The six most pointless summer "news" stories

It's August. There is no news to report, so our newspapers are filling their pages with this guff instead.

Westminster is deserted. School's out for summer. Half the population is on holiday, and given that A-level results are still a week away, newspapers really don't have much to say.

Here are six of the best "stories" written to flesh out today's papers.

1. HOLD THE PRESS! Upminster Cricket club isn’t allowed to flatten its pitch, the Telegraph reveals.

2. The biggest change to law and order for decades: police are being taught how to say “No” the Times tells us.

3. The Daily Mail, on the other hand, features some really cutting edge, insightful gender science.

4. Westminster is rocked by the Times’ revelation that Cameron listens to Bruce Springsteen.

5. Who would have thought it? Chocolate makes you FAT, according to the Telegraph.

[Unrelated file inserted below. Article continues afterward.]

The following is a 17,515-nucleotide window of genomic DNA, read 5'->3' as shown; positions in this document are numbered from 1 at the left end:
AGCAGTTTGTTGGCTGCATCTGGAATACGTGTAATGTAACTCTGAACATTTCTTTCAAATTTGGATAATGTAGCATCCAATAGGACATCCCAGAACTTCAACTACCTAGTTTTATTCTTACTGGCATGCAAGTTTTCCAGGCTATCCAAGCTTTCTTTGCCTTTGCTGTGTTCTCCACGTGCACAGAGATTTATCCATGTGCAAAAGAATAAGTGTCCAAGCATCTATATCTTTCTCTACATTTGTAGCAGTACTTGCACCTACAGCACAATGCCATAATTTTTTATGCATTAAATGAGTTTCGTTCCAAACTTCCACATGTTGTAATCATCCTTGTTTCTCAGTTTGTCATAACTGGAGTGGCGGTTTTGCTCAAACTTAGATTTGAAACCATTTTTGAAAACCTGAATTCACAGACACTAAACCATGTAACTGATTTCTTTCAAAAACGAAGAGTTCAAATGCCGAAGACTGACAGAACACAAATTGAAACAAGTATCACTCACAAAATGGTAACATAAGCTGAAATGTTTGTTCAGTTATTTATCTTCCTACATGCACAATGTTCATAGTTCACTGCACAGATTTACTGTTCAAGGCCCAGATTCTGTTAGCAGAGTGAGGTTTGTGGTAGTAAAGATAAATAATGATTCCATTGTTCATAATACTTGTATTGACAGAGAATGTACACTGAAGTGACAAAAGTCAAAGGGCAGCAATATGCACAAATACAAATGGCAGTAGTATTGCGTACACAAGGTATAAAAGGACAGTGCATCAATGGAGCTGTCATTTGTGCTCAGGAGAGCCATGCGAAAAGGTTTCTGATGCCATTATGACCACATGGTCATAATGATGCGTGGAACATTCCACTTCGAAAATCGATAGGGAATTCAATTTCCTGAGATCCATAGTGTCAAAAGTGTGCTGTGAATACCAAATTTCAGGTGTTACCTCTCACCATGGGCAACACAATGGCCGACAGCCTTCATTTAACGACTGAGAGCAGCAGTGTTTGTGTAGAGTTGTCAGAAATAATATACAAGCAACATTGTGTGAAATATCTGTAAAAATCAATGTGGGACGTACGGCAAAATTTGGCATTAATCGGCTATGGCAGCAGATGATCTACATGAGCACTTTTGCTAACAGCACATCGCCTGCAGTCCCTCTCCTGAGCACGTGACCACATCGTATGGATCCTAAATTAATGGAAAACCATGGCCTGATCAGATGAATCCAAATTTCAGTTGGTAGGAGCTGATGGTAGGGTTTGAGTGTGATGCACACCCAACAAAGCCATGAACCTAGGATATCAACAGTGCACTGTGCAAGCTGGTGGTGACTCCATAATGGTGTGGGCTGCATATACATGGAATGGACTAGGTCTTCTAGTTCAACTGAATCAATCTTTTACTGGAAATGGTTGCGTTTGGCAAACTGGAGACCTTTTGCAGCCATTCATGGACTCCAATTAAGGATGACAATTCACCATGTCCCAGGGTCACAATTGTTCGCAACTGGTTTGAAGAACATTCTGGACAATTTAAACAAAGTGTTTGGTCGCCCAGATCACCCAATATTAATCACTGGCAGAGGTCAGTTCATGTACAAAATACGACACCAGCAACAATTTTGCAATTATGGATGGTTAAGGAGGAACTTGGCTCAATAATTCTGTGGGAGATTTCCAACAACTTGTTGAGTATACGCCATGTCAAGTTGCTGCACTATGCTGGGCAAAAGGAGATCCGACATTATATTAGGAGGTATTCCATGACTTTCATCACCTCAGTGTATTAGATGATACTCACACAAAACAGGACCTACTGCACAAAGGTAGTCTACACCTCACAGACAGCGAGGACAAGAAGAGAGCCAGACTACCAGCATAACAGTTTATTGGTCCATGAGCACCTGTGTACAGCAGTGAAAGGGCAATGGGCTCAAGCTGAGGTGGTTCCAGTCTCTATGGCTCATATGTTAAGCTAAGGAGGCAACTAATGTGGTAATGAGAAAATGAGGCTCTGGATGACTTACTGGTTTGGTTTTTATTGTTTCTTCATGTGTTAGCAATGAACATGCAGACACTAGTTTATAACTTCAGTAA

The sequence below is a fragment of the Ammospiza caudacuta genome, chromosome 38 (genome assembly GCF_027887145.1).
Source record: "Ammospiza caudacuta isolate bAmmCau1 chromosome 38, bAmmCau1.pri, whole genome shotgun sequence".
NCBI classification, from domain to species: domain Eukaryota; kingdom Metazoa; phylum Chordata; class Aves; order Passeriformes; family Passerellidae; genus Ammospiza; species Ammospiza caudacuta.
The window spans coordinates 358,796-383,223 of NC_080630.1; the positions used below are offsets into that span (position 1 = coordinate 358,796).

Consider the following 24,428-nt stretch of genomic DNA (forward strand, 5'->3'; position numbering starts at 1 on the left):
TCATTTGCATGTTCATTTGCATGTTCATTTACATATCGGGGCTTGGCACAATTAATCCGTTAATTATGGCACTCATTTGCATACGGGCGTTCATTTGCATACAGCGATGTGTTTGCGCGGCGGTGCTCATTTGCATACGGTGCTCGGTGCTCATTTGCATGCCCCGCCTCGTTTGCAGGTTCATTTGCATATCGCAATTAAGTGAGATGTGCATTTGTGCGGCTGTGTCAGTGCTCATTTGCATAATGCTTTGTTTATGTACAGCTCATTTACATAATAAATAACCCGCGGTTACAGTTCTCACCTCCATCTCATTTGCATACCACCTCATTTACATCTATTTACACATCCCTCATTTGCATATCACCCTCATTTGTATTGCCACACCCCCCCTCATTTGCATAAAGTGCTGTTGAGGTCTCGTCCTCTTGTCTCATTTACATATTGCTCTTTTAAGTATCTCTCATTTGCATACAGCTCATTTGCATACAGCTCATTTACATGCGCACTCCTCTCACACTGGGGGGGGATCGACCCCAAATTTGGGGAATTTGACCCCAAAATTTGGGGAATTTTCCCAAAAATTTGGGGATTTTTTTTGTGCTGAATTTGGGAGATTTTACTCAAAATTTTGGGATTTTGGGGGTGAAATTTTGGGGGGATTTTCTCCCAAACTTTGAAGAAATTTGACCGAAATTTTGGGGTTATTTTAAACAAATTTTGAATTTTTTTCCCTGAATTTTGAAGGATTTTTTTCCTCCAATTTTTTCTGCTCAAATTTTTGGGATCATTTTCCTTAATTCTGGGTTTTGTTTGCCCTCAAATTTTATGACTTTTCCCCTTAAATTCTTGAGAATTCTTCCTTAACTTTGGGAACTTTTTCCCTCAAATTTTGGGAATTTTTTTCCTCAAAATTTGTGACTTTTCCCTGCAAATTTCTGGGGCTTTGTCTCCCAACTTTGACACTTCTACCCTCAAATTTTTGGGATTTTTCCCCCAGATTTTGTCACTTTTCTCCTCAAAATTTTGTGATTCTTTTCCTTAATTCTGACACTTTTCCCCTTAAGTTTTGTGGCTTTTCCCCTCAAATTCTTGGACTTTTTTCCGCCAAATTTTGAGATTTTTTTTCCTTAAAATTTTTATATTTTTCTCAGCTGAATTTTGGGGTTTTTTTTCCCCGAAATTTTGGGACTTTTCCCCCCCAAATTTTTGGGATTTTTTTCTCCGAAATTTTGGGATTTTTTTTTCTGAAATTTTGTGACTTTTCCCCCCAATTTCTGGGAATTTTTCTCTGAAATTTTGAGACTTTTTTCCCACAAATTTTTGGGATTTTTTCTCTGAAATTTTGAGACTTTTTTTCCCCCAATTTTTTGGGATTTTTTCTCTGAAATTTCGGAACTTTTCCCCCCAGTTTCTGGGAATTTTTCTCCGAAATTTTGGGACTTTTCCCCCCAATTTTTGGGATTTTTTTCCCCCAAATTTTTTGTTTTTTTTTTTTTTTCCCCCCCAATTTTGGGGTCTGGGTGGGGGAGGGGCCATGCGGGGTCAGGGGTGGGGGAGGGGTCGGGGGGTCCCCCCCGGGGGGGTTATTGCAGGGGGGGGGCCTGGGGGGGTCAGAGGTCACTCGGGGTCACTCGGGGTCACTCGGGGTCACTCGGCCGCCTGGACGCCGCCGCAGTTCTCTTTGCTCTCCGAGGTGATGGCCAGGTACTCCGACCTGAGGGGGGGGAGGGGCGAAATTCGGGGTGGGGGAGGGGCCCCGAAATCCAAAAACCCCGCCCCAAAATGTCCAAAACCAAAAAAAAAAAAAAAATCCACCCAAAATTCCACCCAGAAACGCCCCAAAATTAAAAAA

6. Read all about it! This one in the Independent just sells itself.

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Cabinet audit: what does the appointment of Liam Fox as International Trade Secretary mean for policy?

The political and policy-based implications of the new Secretary of State for International Trade.

Only Nixon, it is said, could have gone to China. Only a politician with the impeccable Commie-bashing credentials of the 37th President had the political capital necessary to strike a deal with the People’s Republic of China.

Theresa May’s great hope is that only Liam Fox, the newly-installed Secretary of State for International Trade, has the Euro-bashing credentials to break the news to the Brexiteers that a deal between a post-Leave United Kingdom and China might be somewhat harder to negotiate than Vote Leave suggested.

The biggest item on the agenda: striking a deal that allows Britain to stay in the single market. Elsewhere, Fox should use his political capital with the Conservative right to wait longer to sign deals than a Remainer would have to, to avoid the United Kingdom being caught in a series of bad deals. 

Stephen Bush is special correspondent at the New Statesman. He usually writes about politics.